By ELIZA MAY
Last month, The Blue & Gray Press published an article outlining a few reasons why club athletes should be held to the same standards as varsity athletes. “Personally, coming from a varsity athlete, I think that the school should uphold the same rules for all club sports and varsity athletics,” said the article’s author.
In the article, the author mentions the notorious semester-long disbandment of Mother’s Rugby, the University of Mary Washington’s men’s rugby team. What the author failed to realize is that they were using an example of a club team being reprehended that, according to the University of Mary Washington, is not actually a club team anymore. Or is it?
An announcement was made on August 11, 2015 by Juliette Landphair, Vice President of Student Affairs, stating that “with the commencement of the 2015-16 academic year, the male and female squads of rugby and crew will no longer be a part of the University’s club sports program and will, instead, come under the supervision of Director of Athletics Ken Tyler.”
The article also states that “each participant will be expected to sign the Athletic Department Code of Conduct and will be subject to random drug testing, the same as all varsity athletes.” UMW Women’s Rugby President Jaclyn Sherman commented on the impact the change has had on the team, saying, “the main difference [relative to the leaders] is that the officers held a bigger position in team management. The students were the ones who dealt with a lot of the paperwork and talking with campus recreation directors and now the school prefers to work with the coaches.”
As neither a club nor varsity athlete, I think the school has made it clear that we are being held to the same standards as varsity athletes. Unfortunately, we are not receiving the same benefits in return. Many students are unaware of the real reasons why rowing and rugby are not considered varsity sports.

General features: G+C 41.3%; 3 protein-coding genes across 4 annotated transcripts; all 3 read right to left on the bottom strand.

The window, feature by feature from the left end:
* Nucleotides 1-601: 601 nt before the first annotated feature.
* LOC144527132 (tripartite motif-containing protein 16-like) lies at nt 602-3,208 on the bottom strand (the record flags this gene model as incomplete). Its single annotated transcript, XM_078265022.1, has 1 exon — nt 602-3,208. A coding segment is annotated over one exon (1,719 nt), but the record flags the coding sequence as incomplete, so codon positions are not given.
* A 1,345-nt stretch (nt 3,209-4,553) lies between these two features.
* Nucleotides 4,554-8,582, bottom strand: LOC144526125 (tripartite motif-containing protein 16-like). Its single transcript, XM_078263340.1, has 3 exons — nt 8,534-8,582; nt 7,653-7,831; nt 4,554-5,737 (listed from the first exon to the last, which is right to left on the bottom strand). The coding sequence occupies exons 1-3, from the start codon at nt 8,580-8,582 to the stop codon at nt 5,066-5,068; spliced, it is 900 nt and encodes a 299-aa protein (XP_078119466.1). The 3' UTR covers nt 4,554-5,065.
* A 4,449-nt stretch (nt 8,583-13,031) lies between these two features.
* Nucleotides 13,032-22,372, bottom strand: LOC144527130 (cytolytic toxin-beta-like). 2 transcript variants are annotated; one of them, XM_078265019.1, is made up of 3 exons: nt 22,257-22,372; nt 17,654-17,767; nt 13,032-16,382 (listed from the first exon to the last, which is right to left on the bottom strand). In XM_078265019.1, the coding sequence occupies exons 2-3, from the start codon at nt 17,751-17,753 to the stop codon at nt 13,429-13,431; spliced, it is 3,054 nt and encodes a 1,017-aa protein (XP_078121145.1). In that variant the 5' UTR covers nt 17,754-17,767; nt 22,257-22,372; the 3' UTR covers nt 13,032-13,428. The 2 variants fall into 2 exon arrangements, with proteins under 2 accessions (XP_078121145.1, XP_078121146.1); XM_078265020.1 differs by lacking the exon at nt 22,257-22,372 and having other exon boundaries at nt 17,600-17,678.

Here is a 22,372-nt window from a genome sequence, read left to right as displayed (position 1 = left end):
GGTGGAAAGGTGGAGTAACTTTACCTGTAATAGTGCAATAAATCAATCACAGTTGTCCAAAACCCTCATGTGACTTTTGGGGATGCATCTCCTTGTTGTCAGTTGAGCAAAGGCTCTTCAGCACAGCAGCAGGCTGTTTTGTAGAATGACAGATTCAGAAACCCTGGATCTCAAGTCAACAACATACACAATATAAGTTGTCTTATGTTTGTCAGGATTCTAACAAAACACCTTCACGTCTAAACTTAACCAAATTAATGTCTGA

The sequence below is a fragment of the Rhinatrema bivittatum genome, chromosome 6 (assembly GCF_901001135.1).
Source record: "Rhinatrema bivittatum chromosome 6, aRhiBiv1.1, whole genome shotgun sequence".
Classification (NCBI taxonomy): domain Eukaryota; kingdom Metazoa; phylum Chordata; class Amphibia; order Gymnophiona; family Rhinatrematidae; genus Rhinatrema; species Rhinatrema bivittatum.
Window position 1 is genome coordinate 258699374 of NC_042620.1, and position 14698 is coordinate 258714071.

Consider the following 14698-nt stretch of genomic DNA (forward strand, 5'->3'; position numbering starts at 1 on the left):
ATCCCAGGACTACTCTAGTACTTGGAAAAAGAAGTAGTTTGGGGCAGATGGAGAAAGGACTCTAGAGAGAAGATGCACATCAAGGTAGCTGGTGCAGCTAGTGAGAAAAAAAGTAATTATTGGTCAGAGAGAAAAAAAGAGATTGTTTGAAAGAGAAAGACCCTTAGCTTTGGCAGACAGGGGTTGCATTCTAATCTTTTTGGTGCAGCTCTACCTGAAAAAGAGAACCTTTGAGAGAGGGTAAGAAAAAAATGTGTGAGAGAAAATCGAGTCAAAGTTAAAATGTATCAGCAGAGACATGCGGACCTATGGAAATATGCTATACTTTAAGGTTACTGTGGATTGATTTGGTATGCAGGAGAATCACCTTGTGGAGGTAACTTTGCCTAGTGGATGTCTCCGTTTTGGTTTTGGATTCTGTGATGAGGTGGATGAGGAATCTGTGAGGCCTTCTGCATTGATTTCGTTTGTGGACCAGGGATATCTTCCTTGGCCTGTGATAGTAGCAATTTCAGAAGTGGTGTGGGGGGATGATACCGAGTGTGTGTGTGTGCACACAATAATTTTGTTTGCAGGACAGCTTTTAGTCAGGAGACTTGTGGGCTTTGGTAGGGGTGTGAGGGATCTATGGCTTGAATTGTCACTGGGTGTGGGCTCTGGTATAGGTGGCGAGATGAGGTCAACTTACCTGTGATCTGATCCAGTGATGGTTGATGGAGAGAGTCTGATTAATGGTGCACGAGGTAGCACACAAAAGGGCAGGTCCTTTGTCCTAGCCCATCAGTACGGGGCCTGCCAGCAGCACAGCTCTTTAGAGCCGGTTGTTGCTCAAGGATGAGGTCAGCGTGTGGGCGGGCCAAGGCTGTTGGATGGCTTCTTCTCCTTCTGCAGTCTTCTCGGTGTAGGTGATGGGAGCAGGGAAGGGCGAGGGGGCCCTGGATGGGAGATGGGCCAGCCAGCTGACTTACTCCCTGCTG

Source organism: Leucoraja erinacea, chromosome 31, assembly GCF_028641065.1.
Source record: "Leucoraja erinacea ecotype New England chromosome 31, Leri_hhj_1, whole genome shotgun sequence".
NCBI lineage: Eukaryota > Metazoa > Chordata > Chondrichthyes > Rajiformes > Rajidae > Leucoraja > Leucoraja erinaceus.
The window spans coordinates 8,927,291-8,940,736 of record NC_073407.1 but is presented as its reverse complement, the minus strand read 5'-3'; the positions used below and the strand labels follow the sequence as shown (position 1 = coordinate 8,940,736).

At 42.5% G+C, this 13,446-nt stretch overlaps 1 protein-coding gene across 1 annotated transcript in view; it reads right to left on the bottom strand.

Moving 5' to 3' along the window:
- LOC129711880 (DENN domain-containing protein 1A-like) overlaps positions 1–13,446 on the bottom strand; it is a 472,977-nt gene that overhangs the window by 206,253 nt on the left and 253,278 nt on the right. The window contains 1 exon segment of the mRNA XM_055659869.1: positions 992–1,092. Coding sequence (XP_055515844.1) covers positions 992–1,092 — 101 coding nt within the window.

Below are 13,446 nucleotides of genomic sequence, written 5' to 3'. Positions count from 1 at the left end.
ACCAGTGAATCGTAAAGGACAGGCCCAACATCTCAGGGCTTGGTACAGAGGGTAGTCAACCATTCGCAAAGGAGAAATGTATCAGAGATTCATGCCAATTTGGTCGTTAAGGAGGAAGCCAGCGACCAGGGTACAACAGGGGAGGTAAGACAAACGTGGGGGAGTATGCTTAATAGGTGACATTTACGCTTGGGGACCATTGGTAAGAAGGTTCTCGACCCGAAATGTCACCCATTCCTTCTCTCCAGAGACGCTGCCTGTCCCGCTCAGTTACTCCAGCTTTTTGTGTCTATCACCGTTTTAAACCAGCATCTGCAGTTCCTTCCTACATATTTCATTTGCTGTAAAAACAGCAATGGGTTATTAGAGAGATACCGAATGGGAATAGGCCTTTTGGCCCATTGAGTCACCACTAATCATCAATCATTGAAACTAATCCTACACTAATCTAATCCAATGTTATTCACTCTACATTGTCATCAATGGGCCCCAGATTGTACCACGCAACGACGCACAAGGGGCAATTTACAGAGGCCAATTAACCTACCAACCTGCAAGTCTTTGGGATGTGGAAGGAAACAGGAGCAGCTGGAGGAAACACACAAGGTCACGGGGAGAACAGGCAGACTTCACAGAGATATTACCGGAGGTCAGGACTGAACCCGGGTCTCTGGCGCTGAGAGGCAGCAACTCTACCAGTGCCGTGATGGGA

This is not an issue exclusive to UMW. As one student commented in the previous article, in reference to the rugby team, “I think everyone should be treated equally, therefore everyone should have the same rules and consequences. I also think that is why some people play club sports, to not have the same strict rules.” Shockingly, it is not because the athletes are lazy or want less structure.
USA Rugby, the governing body for collegiate rugby, is not affiliated with the NCAA and has a completely different divisional structure. Of the more than 900 men’s and women’s college teams in the country, only 14 of the men’s teams are considered varsity sports. This is a recent change due to the realization that varsity rugby can be profitable. A successful rugby team can result in national championships and increased marketability. Women’s rugby is now classified by the NCAA as an emerging varsity sport.
There are 17 proposed programs as of last fall.
Rowing, while the oldest intercollegiate sport in the United States, is a little different. Nationally, rowing in governed by U.S. Rowing, with only women’s rowing affiliated with the NCAA. Men’s rowing has elected to remain governed by the Intercollegiate Rowing Association. UMW rowing is a member of the Mid-Atlantic Rowing Conference, formed in January 2009 to enhance the student-athlete experience. Many programs in the United States fall under varsity athletics and are placed into the three tiers of NCAA divisions.